In the wake of the news that clinics in Michigan that provide abortions will now be subject to new, unnecessary building regulations, the closure of the Women’s Medical Services clinic in Muskegon, Michigan is an even more alarming tale of what the landscape of abortion access can look like in a state with a TRAP law in place.
Women’s Medical Services was the victim of a break-in during the early hours after the day after Christmas, and as a result of the police investigation was shut down due to concerns over potential fire code and building code violations. Many of the issues revolved around a leaking roof. Most of the rest involved trash and medical waste issues that may or may not have been there before the break-in occurred. However, the clinic owner has chosen not to fix the violations and leave the business shut instead.
That’s a huge problem for women in Western Michigan seeking access to abortion services. One local television station reports that in the western half of the state clinics are in Grand Rapids, Traverse City, and Niles. Meanwhile the rest of the state has more choices with clinics in Flint, Saginaw, and in and around the city of Detroit.
A look at a map makes it even more obvious how much the closing of a clinic in Muskegon effects the rest of the state. Despite the fact that there are still more than two dozen abortion providers in the state even after the closure of Women’s Medical Services, the loss of a clinic outside the Detroit metro area is a huge blow for overall access in the state. The danger lies not just in states like Mississippi, South Dakota, and Alabama with just one clinic. To lose a sole provider in a 100-mile radius is just as devastating regardless as if the state has one clinic or thirty.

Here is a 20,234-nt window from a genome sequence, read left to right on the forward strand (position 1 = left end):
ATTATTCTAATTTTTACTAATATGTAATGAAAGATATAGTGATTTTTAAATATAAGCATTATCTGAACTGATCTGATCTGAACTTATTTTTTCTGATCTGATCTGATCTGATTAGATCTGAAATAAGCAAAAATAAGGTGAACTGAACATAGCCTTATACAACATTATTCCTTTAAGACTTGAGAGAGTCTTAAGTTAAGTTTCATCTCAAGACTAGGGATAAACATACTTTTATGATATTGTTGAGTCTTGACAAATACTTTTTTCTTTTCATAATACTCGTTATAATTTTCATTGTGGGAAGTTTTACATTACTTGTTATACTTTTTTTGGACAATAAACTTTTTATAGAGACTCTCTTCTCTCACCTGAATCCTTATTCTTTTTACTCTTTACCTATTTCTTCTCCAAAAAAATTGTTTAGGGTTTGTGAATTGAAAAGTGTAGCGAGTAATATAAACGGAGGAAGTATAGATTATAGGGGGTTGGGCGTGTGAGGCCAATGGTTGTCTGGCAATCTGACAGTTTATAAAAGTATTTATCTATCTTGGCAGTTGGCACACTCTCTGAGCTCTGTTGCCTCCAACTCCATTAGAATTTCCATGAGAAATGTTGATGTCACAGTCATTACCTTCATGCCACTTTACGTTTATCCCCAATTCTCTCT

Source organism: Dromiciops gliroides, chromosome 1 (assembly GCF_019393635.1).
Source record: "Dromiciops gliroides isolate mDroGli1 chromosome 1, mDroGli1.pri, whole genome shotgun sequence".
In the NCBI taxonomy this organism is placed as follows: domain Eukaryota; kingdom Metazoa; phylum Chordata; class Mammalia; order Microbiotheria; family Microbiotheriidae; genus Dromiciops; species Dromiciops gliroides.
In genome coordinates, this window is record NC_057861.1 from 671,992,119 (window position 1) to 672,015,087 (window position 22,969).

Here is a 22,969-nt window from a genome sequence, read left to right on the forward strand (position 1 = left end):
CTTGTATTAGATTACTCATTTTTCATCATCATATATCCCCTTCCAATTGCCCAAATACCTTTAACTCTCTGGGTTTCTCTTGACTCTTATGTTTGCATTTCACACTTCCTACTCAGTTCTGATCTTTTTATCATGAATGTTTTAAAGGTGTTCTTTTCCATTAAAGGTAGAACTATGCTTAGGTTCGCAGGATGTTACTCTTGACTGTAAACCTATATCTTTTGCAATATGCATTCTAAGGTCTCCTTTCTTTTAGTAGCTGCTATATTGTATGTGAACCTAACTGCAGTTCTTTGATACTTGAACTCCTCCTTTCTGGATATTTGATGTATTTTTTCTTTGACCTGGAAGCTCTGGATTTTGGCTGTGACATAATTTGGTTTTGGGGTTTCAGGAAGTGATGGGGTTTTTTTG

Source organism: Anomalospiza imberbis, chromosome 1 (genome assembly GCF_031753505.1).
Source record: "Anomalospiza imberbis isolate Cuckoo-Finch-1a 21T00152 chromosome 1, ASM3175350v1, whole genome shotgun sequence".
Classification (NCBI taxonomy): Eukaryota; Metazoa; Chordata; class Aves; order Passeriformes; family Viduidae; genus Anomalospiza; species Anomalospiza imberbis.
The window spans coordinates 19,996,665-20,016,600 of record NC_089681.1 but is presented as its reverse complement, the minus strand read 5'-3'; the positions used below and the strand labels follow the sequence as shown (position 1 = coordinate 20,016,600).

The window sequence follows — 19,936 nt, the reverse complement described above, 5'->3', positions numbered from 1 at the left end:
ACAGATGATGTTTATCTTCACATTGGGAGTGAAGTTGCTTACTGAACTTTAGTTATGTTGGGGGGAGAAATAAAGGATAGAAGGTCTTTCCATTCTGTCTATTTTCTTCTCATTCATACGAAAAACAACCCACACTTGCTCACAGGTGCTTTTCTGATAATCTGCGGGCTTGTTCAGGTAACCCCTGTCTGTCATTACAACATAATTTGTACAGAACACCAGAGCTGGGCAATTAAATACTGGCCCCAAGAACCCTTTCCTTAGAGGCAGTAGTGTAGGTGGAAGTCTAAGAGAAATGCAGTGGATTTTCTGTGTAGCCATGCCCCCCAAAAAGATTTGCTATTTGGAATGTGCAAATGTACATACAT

Roe has collapsed and Texas is in chaos.
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With the new omnibus abortion bill signed into law by Governor Synder now in effect, replacing Women’s Medical Services in Muskegon is now far more difficult. To reopen the clinic wouldn’t just require a new doctor, but also a revamping of the building codes to have it brought into compliance with H.B. 5711’s new rules (and, obviously, a new roof). With the expense required for both efforts, the women of Western Michigan will be unlikely to regain local services.
Obviously, that’s exactly what the anti-choice politicians hoped to see.